When an Australian gunman shot dead 51 worshipers at two mosques in Christchurch, Ardern wore a black hijab as a sign of respect as she met with members of the city’s Muslim community. He took swift action to toughen the nation’s gun laws, including a ban on military-style semi-automatic weapons, and led a global campaign for social media companies to crack down on extremist behavior. “She was calm, she was compassionate, she was dignified,” Shaw says.
Ardern took a hardline response to the arrival of COVID, closing the country’s borders and shutting down the economy. In the first year of the pandemic, New Zealand went 102 days without community transmission and recorded one of the lowest death rates in the world. Like Australian state premiers who followed similar “COVID zero” policies, New Zealand voters rewarded Ardern with a landslide victory in the 2020 election.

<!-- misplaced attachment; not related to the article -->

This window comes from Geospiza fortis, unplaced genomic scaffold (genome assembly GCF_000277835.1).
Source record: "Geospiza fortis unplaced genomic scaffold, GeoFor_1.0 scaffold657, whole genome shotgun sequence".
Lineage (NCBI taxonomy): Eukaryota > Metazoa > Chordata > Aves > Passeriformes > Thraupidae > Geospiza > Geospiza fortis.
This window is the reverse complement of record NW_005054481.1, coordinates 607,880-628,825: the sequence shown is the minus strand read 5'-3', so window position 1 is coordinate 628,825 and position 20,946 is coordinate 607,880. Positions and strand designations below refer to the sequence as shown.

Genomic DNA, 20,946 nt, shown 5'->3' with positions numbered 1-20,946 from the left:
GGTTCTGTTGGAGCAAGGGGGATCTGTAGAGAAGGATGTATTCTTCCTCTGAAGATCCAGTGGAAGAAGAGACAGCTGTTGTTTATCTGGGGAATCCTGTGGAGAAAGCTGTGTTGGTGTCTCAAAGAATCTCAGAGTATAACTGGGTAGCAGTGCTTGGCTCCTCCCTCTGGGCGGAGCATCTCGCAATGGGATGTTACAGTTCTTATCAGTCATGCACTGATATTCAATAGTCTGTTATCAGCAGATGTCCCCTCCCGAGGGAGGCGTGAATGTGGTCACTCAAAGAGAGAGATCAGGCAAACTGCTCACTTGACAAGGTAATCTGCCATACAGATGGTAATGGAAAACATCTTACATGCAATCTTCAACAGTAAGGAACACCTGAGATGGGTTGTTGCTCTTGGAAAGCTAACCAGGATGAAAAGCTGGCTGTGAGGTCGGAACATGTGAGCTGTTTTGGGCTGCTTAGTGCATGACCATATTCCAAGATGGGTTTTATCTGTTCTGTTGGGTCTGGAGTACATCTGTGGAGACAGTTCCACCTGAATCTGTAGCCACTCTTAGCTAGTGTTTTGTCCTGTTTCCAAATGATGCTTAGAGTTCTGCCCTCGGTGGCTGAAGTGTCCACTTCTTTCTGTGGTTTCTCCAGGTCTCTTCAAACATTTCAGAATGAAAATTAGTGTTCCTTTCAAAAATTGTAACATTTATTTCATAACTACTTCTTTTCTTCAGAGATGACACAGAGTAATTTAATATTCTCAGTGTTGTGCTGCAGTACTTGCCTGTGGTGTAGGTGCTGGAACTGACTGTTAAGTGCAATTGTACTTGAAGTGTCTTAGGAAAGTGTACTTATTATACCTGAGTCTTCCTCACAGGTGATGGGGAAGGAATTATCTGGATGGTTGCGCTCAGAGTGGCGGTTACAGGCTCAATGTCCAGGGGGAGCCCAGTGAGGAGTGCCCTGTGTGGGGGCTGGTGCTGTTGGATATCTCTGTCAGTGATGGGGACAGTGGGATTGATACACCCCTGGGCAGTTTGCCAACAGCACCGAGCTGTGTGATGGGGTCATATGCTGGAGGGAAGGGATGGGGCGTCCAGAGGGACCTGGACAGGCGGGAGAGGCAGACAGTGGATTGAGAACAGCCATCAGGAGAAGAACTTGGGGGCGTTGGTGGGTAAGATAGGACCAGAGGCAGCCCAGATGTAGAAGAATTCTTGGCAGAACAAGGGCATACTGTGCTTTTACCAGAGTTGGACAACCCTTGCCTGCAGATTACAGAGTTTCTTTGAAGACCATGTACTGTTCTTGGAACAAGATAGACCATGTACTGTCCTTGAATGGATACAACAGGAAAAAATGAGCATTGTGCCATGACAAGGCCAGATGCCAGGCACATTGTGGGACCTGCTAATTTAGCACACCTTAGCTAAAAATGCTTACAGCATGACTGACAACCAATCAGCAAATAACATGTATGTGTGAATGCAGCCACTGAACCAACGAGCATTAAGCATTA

The reality of Ardern’s premiership was more flawed than international hype suggested. A plan to create more affordable housing, called KiwiBuild, was scrapped after two years because it wasn’t building houses fast enough. Ardern’s survey numbers have tumbled over the past year as COVID death numbers soared, inflation soared and concerns about crime mounted. Rather than face possible electoral defeat this year, he decided to resign.
However, the legacy of his leadership style will live on. Ardern demonstrated that encouraging empathy could be just as powerful politically as stoking division, in the process elevating New Zealand’s status on the world stage to unprecedented heights.
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